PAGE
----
WO 92/18166 PCT/US92/03177 -21- Even more importantly, these same lipid components cause the carriers to interact with cell membranes of the target organs in ways which lead to marked prolongation of tissue retention (with clearance times of up to several months) (Graybill et al. (1982) J. Infect. Dis. V 145, p 748 and Taylor et al., 1982 Am. Rev. Resp. Dis. V 125, p 610). Two adverse consequences result. First, image enhancement does not return to baseline in a timely fashion. This precludes re-imaging at the short intervals (ca. 1 to 3 weeks) needed to assess acute disease progression and therapeutic treatment effects.
Second, significant quantities of the liposomally entrapped Gd-DTPA may be transferred directly into the membranes of host cells (Blank et al. (1980) Health Physics V 39, 913; Chan et al. (1985) Proc. Soc. Mag.
Res. Med. V 2, p 846). This can markedly increase the cellular retention and toxicity of such liposomal agents.
The consequences for Gd toxicity have not yet been reported. Protein (albumin) microspheres with entrapped Gd and Gd chelates have been prepared and shown (Saini et al. (1985) Proc. Soc. Mag. Res. Med. V 2, p 896) to have only modest effects on T1 relaxivity in vitro. This is because most of the Gd as well as other entrapment materials (Widder et al. (1980) Cancer Res. V 40, p 3512) are initially sequestered in tb- interior of these spheres and are released very slowy as the spheres become hydrated (with tl/2's of hours) (Widder et al.
(1980) Cancer Res. V 40, 3512).
Emulsions of insoluble gadolinium oxide particles have been injected into experimental animals with significant image-enhancing effects on the liver (Burnett et al. (1985) Magnetic Res. Imaging V 3, p 65). However, these particles are considerably more toxic than any of the preceding materials and are thus inappropriate for human use. Because of the significant disadvantages of WO 92/18166 PCr/US92/3177 -22existing MR image contrast agents, the present applicant has formulated improved, second-generation prototype agents with reduced toxicity, phenomenally increased effectiveness, potentially increased selectivity of tumor and organ uptake, as well as producing an agent with significant potential for enhancing blood flow images.
Many of the advantages shown for the present developments concerning NMR image-enhancing agents (also referred to herein as NMR contrast agents or MR (magnetic resonance) contrast agents) are also expandable to other areas. Gadolinium and related agents can produce characteristic changes in the NMR spectrum of adjacent NMR-susceptible nuclei. These changes include: modulation of resonance peak positions, widths, intensities, and relaxation rates (which affect intensity). Hence, perturbation of spectra by such chemical shift-relaxation agents can be used to localize and identify the source of bMR signals with respect to their location in organs, in tissue compartments (intravascular versus extravascular), in cell types within the tissue, and potentially, in specific metabolic pathways within cells which are altered by drugs and disease. Also in certain situations, ultrasound imaging or body scanning of radioisotopic emissions is particularly useful in achieving insight into internal structures. The radioisotopic emissions most frequently scanned are those of metallic radioisotopes emitting gamma particles, however, positror emission tomography is experiencing increased clinical use. The molecular formulation and mode of administering these radioisotopic metals will have significant consequences on the internal localization and body half-life of these radioisotopes, potentially leading to increased diagnostic usage of these ultrasound images and emission scannings.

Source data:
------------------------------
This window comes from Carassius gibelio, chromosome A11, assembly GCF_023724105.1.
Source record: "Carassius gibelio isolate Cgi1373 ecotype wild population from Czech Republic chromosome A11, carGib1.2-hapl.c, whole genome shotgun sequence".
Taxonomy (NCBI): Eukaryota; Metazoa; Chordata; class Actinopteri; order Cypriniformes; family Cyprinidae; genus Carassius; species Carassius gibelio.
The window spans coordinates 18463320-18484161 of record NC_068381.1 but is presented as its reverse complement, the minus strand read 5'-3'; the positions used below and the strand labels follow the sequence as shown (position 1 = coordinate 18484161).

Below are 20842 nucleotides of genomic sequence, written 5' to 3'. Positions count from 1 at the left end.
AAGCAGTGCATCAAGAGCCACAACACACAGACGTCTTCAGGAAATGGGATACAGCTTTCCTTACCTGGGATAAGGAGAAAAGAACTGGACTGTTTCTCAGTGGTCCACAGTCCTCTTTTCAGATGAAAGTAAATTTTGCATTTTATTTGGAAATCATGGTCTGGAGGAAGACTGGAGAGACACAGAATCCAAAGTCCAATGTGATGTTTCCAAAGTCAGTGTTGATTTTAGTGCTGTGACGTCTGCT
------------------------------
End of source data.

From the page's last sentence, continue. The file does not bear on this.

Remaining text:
-23 According to one aspect of the present invention there is provided a method for enhancing magnetic resonance imaging or spectral shifts comprising: administering paramagnetic melanin containing unpaired electrons in a sufficient amount to a patient; and obtaininc the magnetic resonance image of said patient.
According to another aspect of the present invention there is provided a method for enhancing magnetic resonance imaging or spectral shifts comprising: administering melanin in combination with a paramagnetic metal in a sufficient amount to a patient; and obtaining the magnetic resonance image of said patient.
15 According to a further aspect of the present invention there is provided a method for the preparation of an image enhancing agent comprising melanin which has internally incorporated paramagnetic metal ions which method comprises the in vitro synthesis of melanin from melanin precursors in the presence of paramagnetic metal ions at a level sufficient to form a melanin-paramagnetic metal ion compound.
a The present invention also provides an image enhancing a\ agent comprising melanin which has internally incorporated 25 paramagnetic metal ions formed by the in vitro synthesis of melanin from melanin precursors in the presence of i paramagnetic metal ions at a level sufficient to form the melanin-paramagnetic metal ion compound.
940617.p:'pa'da .1749.speZ 23a The present invention includes an image-enhancing or spectral-shift agent comprising a biodegradable, watersoluble or insoluble melanin polymer, synthetic or derived from natural sources, and having either a signalinducing (paramagnetic, superparamagnetic or ferromagnetic) metal or metal particle incorporated therein or a concentration of stable free radicals or having both metal and stable free radicals.